If you’re wandering through downtown Charlottetown, you’ll find that it’s quaint and somewhat touristy by design. In Canada, there aren’t a super high number of elaborate churches, but Prince Edward Island’s churches have long-established roots in the province’s history and heritage. In many towns, they are the focal point of village and town life. I’ve visited many churches in the world and I always find something unique and captivating about everyone of them … St. Dunstan’s Basilica is no exception. St. Dunstan’s Cathedral Basilica is probably the best known house of worship on the island and it’s named after St. Dunstan, an Archbishop of Canterbury in England.
The present church, the fourth on this downtown site, has its origins in 1913, built from the remains of the previous cathedral damaged by fire. A brochure about the basilica says: “The focal point of the interior, the 37-foot-high altar and 44-foot-long altar screen, houses 23 statues of saints and angels. The German-crafted Rose window, though seemingly petite, spans 14 feet.”
St. Dunstan’s is a popular stop with many tourists, Catholic and non-Catholic. The church is open several hours each afternoon for visitation but I would definitely stay away on Tuesday, since Tuesday is cruise ship day in PEI and you’re not going to get any time to yourself in the basilica.Here’s a couple views of those famous twin spites
If you have a chance to come for an organ concert here, an 89-year-old pipe organ from a decommissioned church in Montreal was installed in 2012 in the choir loft. It definitely makes for an impressive site above the entrance to the basilica.
Aside from the twin gothic spires, impressive altar and fine Italian murals, you’ll find some excellent stained glass windows. I love most stained glass windows for the chiaroscuro that you can get for your pictures.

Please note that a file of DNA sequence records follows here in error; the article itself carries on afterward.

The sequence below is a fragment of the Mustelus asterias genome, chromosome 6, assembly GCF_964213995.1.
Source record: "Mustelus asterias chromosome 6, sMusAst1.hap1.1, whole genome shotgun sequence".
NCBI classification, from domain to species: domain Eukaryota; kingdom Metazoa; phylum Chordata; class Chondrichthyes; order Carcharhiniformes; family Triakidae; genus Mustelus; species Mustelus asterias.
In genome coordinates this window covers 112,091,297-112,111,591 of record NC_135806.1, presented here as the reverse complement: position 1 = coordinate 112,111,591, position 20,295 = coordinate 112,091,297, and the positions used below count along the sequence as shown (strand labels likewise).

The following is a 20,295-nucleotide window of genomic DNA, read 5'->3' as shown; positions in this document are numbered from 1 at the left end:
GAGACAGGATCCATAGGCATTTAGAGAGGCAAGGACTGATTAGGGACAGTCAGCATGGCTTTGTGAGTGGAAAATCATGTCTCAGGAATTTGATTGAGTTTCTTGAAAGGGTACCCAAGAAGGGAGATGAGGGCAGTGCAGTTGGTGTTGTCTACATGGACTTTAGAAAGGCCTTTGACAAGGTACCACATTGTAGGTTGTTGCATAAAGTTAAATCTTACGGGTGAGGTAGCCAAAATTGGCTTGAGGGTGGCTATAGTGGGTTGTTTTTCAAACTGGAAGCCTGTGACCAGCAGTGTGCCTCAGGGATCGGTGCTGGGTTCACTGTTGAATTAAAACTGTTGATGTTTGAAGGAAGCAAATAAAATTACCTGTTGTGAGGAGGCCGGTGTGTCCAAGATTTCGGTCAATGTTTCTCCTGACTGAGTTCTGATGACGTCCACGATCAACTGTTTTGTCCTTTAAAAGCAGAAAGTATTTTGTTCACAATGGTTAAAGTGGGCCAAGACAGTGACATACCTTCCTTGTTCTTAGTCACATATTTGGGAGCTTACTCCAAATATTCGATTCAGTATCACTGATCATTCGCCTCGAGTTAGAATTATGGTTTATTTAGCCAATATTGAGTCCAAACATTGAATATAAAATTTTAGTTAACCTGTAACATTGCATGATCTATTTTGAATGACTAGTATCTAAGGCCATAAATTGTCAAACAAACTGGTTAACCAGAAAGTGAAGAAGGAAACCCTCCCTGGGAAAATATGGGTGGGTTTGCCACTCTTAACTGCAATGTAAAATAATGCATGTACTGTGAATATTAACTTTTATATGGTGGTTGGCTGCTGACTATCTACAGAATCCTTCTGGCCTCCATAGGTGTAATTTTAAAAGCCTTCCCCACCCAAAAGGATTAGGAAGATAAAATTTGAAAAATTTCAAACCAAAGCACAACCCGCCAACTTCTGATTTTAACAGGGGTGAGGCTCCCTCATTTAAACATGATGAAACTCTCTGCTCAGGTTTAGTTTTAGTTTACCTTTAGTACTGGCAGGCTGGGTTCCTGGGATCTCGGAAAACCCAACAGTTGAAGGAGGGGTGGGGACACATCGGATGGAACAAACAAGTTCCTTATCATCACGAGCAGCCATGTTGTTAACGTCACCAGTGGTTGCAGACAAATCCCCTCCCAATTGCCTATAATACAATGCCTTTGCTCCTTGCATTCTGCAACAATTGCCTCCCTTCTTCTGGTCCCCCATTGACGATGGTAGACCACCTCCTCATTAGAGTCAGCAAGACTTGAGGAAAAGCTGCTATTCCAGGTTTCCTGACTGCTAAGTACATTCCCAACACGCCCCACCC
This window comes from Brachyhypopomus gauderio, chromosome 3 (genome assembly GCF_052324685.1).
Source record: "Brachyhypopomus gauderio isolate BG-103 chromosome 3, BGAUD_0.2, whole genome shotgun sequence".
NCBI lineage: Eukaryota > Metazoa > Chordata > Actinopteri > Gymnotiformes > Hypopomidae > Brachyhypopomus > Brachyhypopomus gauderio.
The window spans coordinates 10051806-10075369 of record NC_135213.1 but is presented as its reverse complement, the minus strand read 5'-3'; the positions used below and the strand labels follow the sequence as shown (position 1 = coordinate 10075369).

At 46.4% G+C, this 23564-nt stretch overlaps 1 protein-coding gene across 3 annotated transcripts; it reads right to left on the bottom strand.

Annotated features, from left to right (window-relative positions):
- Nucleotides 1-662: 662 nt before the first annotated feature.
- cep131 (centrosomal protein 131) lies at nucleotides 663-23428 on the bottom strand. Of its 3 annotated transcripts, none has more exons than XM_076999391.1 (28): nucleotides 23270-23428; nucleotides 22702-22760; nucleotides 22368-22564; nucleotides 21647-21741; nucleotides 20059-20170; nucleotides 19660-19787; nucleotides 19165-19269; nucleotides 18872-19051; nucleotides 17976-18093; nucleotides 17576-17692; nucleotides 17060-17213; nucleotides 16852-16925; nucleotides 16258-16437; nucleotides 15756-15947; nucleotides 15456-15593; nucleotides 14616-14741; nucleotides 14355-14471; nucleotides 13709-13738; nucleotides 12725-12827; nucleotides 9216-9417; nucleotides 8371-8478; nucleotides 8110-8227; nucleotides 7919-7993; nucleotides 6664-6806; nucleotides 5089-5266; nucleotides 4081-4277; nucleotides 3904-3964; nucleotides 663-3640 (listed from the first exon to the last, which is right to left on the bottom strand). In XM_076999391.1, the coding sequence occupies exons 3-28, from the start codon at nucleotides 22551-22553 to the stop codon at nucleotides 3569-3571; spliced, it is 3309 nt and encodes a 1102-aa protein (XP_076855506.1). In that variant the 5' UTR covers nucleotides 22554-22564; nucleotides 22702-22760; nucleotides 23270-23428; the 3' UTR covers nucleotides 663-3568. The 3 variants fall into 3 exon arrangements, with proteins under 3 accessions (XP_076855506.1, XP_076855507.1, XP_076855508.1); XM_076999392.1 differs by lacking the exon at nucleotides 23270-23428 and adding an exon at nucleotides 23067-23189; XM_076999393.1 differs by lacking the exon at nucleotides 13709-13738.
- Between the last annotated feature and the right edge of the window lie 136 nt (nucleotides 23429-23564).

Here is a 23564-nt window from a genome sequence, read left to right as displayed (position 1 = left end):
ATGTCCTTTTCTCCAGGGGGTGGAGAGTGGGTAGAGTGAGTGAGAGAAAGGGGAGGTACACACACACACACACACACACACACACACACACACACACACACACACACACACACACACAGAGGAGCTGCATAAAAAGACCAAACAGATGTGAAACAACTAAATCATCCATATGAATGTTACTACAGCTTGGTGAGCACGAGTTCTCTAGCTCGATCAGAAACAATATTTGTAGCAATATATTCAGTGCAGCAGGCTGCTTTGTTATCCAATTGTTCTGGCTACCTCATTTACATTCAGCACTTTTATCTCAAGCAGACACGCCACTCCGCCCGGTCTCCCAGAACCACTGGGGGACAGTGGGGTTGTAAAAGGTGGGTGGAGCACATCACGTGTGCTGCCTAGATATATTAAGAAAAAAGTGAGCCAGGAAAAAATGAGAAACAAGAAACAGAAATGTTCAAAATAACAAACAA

Given the number of churches, basilicas and shrines I’ve visited over the years, I always have to remind myself about the differences since a Basilica, cathedral and shrine are distinct terms, but not mutually exclusive. For instance, a basilica may be a shrine, and a cathedral may be a basilica. Here’s a great article I found online at the Holy Spirit Interactive ... I’ve distilled the article into some main bullet points.
- A cathedral is the chief church of a diocese and in itself is also a parish church.
- A shrine can be one of the following
- A church or other sacred place where a relic is preserved, like the Shrine of St. Jude in Baltimore;
- Where an apparition has taken place, like the Shrine of Our Lady of Knock in Ireland or the Shrine of Our Lady of Guadalupe in Mexico City
- Where an historical event of faith has taken place, like the Shrine of the Our Lady of the Martyrs in Auriesville, N.Y., where the early Jesuit missionaries were martyred.
- A place designated to foster a belief or devotion; for example, the Basilica Shrine of the Immaculate Conception was built to foster devotion to our Blessed Mother in the United States
- A basilica has some of the following characteristics
- Displayed a conopoeum or pavilion (something looking like a big umbrella) made with alternating silk panels of red and yellow, the colors of the papal government, and topped with a cross; this conopoeum was originally used to shelter the patriarch.
- Other traditional basilica items are the clochetta (a musical kind of device composed of a handle, a bell, and the insignia of the basilica, which is used in procession) and the cappa magna (a violet cape worn by the canons (basilica officials) during liturgical services).
- Each basilica has a “holy door” which is opened only during a time of special pilgrimage as declared by the Holy Father.
- There are seven major basilicas, which are in Rome: St. Peter’s in the Vatican, St. John Lateran, St. Mary Major, St. Paul Outside the Walls, St. Lawrence, St. Sebastian and the Holy Cross in Jerusalem. The first four of these basilicas are technically called the “primary major basilicas.” These seven major basilicas remain the important pilgrimage churches when visiting Rome.